and scholarly writing and to visits by professionals and scholars.
- Class visits, course assignments, and student interviews indicating
that students are challenged to think critically about their respective
disciplines in addition to mastering practical skills and concepts.
Standard 4. Student Records / Advising
Student records must be accurate, up-to-date and readily accessible to administrators,
advisers and faculty. Records should show clearly each student's academic
requirements and the student's progress toward meeting those requirements.
A systematic and ef fective advising system must be maintained in which
the unit takes responsibility for ensuring that students receive accurate
information about academic requirements and enrollment and also provides
students with career and professional advice.
A systematic, orderly, up-to-date system of student record keeping and a
well-organized and conscientiously executed advising system are necessary
components of a sound educational program. Units must maintain accurate
enrollment records for the unit as a whole and for all departments, programs,
or specialties within the unit. They must carefully monitor and strictly
enforce curriculum pre-requisites, requirements, the sequence in which courses
are taken and transfer credit articulation agreements and eva luations.
They must regularly review student enrollment in courses required as part
of a university's general education or core curriculum, in electives and
in all courses outside the major so that students comply with institutional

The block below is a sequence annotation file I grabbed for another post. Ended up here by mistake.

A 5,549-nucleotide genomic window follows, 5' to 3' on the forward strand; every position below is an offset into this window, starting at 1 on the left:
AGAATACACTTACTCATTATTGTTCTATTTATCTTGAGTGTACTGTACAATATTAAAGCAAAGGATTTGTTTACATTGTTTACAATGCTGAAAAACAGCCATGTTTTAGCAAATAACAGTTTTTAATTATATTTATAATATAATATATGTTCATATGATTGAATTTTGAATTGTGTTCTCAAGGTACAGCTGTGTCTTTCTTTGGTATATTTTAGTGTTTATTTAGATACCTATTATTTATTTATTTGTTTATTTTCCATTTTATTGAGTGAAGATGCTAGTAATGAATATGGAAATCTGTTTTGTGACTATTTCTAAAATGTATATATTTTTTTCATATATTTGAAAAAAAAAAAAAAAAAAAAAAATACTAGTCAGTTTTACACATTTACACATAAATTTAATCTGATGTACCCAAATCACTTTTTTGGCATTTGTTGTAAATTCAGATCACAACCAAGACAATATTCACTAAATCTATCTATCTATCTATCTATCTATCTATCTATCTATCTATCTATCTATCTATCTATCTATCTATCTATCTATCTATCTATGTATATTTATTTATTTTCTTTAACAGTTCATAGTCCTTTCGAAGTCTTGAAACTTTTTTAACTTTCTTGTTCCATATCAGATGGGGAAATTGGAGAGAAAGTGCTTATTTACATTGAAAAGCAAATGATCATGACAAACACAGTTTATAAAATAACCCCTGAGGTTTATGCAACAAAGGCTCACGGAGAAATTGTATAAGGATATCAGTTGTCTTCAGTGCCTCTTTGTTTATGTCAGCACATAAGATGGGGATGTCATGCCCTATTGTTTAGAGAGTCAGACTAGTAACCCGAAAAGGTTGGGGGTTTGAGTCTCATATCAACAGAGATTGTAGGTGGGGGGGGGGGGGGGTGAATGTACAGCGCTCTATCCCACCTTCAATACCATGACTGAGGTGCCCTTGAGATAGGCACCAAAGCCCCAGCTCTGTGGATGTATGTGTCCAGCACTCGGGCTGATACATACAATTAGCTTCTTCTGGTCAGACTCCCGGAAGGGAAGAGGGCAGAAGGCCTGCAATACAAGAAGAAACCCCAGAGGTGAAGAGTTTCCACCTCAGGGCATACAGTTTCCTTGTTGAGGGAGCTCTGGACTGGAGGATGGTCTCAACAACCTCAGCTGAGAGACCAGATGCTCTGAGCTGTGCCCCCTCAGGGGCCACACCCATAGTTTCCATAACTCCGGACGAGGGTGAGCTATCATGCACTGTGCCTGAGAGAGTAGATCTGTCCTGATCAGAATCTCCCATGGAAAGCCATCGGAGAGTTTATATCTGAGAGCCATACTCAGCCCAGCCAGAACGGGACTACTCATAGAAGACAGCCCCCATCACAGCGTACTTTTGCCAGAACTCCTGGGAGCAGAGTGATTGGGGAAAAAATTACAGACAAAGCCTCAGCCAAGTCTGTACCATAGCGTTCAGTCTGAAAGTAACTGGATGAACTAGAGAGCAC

and unit regulations a s well as with the spirit of the accrediting process
and its standards. Units should regularly monitor accuracy of academic advising,
unit retention and graduation rates, student and faculty opinion of the
quality of advising and other indices of the effe ctiveness of advising.
Regardless of whether advising regarding enrollment and requirements is
the responsibility of faculty or professional advisers within the unit or
in a centralized institutional advising office, the unit must assume responsibility
fo r ensuring that accurate academic and professional advice is provided
to individual students regularly and systematically. A unit's faculty is
obligated to maintain contact with students for academic and career advising
even if students have professional or institutional advisers.
- Records kept in unit office.
- Matching of curriculum requirements against transcripts, student and
faculty reports, etc. giving special attention to compliance with the
- Student responses to questions from the visiting team concerning advising.
Standard 5. Instruction / Evaluation |
High standards in instruction must be maintained by every means available,
and a regular program of evaluation, including but not limited to student
input, must be undertaken for all teaching staff.
The quality of instruction should be monitored carefully and deficiencies
promptly corrected, insofar as possible. The unit administrator has a special
responsibility for setting and maintaining high standards of teaching. Active
professional development programs and mentoring should be encouraged. Instruction
should be evaluated and high standards of teaching set in both practical
and academic courses and among both full-time and part-time faculty.
A student-teacher ratio of 15-1 in laboratory sections is strongly recommended.
Student-teacher ratios in such sections should not exceed 20 Ð 1. Teaching
loads in the units should be consistent with overall policy of the institution